to a series of electoral opportunities, which will prove to be crucial for the
future of Spain.

Through assembly debates in local ‘circles’ they discussed the
political and organizational models with which they would face these different
elections. In October 2014 the proposals with the most votes were discussed in
the founding congress of Podemos in Vistalegre. Podemos was founded upon a
transversal political model – meaning that it is committed to building a broad
consensus among diverse groups of people for things like the defense of free,
public and universal healthcare, the social right to housing, and regaining
lost labour rights.

But what exactly do we mean by “a transversal political model”?
Transversality can be understood as the act of building majorities. Not electoral
majorities per se, but social majorities made up of identities based on common
goals; building inclusive identities adapted to today's society. An example is
that of the identity of “working class”, which was a necessary identity when
they were organizing to overcome their class conditions 50 years ago, but which
is not appropriate to the modern world.

It is in this transversality that there is a clear reflection of
citizens that came together in the streets in 15-M. It is this important
subject which I would like to focus upon in this article. Because it is thanks
to this transversality – this broad appeal – that we have been successful. It
has resulted in governments having changed in cities such as Cadiz, Madrid,
Barcelona and Valencia. Transversality has made it possible to take projects
anchored in minority objectives and integrate them into major projects with
real possibilities of reaching government, and transforming institutions from
within, the essential element to successfully carrying out these projects.

Of course commonly identified goals and lines of action by a
social majority are not sufficient. They must be ready to take institutions
back from the privileged elite. It is their duty to join forces and provide
tools of participation and action so that the social majority feel not only
represented but have real resources to make themselves heard. This is reflected
in Podemos’ current organizational model which provides various channels for
participation.

We must not forget that within the organization there may be many
different levels of participation. On the one hand there is the core or
“nucleus”, the people who are the most heavily involved, and on the other there
are supporters who participate to varying degrees. The lines of action must be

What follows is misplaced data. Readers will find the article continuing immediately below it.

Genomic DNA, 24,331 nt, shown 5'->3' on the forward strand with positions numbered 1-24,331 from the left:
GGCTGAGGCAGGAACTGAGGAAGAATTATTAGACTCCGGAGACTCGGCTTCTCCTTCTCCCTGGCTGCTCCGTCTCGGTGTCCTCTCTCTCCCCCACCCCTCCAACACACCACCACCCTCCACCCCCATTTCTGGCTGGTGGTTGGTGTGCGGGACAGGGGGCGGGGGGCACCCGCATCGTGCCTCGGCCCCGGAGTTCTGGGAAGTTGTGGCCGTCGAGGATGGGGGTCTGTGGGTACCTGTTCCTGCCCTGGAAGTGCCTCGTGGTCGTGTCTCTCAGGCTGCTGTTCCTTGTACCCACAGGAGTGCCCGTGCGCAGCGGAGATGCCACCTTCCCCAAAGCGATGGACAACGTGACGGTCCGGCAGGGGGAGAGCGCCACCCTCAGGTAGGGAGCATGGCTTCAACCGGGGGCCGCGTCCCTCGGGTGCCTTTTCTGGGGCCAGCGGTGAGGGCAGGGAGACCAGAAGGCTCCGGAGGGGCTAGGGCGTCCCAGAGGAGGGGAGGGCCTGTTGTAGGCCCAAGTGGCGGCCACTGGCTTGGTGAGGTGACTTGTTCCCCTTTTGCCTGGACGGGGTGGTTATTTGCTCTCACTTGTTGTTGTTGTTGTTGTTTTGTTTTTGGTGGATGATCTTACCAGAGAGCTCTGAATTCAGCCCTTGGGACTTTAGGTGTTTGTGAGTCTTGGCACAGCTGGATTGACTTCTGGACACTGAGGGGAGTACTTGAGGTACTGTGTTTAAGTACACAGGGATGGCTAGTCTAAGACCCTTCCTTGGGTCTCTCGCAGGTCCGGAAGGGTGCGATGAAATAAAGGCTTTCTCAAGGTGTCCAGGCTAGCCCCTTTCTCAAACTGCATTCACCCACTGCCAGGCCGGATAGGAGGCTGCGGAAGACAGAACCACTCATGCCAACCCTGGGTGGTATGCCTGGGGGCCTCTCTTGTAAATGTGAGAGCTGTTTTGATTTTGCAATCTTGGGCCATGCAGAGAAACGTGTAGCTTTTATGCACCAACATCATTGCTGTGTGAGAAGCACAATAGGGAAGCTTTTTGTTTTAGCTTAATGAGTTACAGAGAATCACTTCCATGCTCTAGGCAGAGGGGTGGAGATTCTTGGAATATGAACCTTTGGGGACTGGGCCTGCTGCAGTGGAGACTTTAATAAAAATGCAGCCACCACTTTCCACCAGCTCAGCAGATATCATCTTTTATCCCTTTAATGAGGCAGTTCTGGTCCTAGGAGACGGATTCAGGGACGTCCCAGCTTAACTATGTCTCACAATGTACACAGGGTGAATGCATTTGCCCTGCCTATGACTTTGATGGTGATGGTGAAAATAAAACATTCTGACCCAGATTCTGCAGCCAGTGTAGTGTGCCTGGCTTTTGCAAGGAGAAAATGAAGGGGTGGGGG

oriented towards the social majority to which it aspires, not the nucleus.
Towards supporting communities in their struggles – whether or not they support
Podemos – in an effort to construct a major identity that is conscious of the
importance of change and that (contrary to what boredom and the media blitz has
produced in them) it is in their hands to carry out. And so groups like public
servants, healthcare professionals, teachers, the unemployed, regardless of
ideology based on outdated left-right divides, are gradually adding to the
construction of large consensuses such as the defence of free, universal public
health, the social right to housing, the recovery of lost labour rights, the
fight against corruption, etc.

It is true that many of us come from very progressive
environments. Some of us will cringe to recall the legend of the POUM. Others
are avowed Republicans, or feel a sense of pride when the Internationale is
sung. There are those who consider themselves anarchists, eco-socialists or
feminists, while others come from being active in big parties. Some are
newcomers to politics, but are as committed as those who have been in activism
since they were born.

Therefore with this in mind it is essential that we always
remember that activist spaces are a means and not an end in themselves, to
reach the broad social majority that needs us. We must be prudent not to
assimilate activist spaces one hundred per cent with the hegemonic project that
is being constructed around us everywhere, and we must escape the perverse
dynamics of the old politics that lead nowhere. Our goal is not to proselytize for
the extreme left, but we need to look beyond our activist navel to regain the
hope of people who feel identified with, and involved in, the project, and to
recover the momentum that occurred early on in the movement.